The researchers found that the late-stage liver-attenuated GAP vaccine triggered far larger short-term and longer-lasting CD8 T-cell responses than the other two vaccines, both after initial immunization and after homologous boosting. Interestingly, outbred mice immunized with early-arresting parasites exhibited at least twice the variability in the peak of both primary and secondary effector CD8 T-cell responses compared with late-arresting GAP-vaccinated mice.
This finding supports the notion that additional antigens expressed by late-arresting GAP parasites recruit a broader repertoire of CD8 T cells in outbred mice, leading to uniformly high CD8 T-cell responses, the researchers suggest.
Their next set of studies using the three vaccines was carried out in a particular strain of inbred mice known to be substantially more difficult to protect using RAS vaccination than other strains of inbred mice or the outbred mice. Little protection from subsequent parasite challenge was observed in any of the singly vaccinated mice or those receiving a prime-boost regimen of the RAS or early stage-attenuated GAP vaccine.
In contrast, animals receiving prime-boost vaccinations of the late stage-attenuated vaccine showed 100% protection against subsequent sporozoite challenge. The enhanced protection was completely CD8 T cell-dependent. Analysis of the T-cell responses suggested that increased protection in the late stage-attenuated GAP prime-boost-vaccinated mice was likely due to numerically larger secondary memory CD8 T-cell responses and not due to specific phenotypic or functional differences among memory CD8 T cells induced by each sporozoite vaccine.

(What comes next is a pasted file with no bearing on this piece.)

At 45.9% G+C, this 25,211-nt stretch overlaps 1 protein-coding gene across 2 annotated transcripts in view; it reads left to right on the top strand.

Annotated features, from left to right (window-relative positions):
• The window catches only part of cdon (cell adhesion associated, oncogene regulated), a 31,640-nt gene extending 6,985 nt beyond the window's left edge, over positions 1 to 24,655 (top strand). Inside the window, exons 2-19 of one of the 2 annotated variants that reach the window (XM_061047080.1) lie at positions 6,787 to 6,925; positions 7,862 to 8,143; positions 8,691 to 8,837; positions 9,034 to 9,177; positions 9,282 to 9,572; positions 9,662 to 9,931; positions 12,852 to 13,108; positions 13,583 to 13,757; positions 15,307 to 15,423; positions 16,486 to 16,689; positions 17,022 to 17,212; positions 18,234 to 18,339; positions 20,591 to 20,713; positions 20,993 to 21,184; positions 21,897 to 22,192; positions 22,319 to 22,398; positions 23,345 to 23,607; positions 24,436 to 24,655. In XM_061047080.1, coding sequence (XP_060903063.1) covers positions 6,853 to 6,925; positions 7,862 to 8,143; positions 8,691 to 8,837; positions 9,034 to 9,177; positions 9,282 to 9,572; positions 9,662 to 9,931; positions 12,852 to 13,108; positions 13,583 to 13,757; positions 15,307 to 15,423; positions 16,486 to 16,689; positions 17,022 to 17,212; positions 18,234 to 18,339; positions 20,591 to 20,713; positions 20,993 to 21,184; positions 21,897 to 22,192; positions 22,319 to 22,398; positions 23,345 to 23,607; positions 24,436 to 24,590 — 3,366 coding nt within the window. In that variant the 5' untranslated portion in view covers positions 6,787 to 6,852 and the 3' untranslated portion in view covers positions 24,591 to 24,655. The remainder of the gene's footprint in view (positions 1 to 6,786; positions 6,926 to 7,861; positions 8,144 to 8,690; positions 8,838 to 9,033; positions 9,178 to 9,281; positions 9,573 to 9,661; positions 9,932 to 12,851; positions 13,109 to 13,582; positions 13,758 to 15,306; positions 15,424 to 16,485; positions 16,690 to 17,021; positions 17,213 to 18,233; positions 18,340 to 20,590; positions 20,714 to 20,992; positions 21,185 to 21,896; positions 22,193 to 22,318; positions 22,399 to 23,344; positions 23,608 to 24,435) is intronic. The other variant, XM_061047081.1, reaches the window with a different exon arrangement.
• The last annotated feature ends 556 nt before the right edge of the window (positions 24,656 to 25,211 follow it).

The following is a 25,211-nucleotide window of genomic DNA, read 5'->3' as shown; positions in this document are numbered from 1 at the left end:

Even in a mouse model that does demonstrate protection after vaccination with the RAS or early stage-attenuated GAP vaccine, administering the late stage-attenuated GAP vaccine provided longer-lasting (300 days) CD8 T-cell dependent immunity to subsequent high dose sporozoite challenge than the RAS or early stage GAP vaccine.
Not only did immunity in these animals protect against different species of Plasmodium, but encouragingly, 100% protection was afforded when the late stage-attenuated vaccine was administered by either intradermal or subcutaneous routes. Previous work had established that RAS vaccination only elicits complete (100%) sterilizing immunity when administered intravenously, the authors note.
Subsequent tests in the same strain of mice in addition showed that the late stage-attenuated GAP vaccine provided significant protection against parasite-infected red blood cells. The immunized animals were able to control and clear both a nonlethal and lethal challenge with parasite-infected red blood cells.
“Mechanistically, our data link both enhanced liver-stage protection and the induction of larger CD8 T-cell responses after late liver stage-arresting GAP vaccination to diversification of the antigenic targets of responding CD8 T cells,” the authors conclude. “In support of this, an analysis of early-mid-stage (24 hr) versus late (40–50 hr) liver stage parasites directly isolated from infected mice revealed differential expression of more than 770 transcripts.” In fact, the larger CD8 T-cell response induced by the late stage-attenuated GAP vaccine was directed against Plasmodium antigens not expressed by early-arresting RAS parasites.
“Collectively, our data indicate that in concert with improved identification of vaccine-induced T cells, late liver stage-arresting GAP constitute a powerful model for identifying late liver stage antigens that might provide cross-stage protection and underscore the potential utility of late-arresting GAP as broadly protective second generation live-attenuated malaria vaccine candidates.”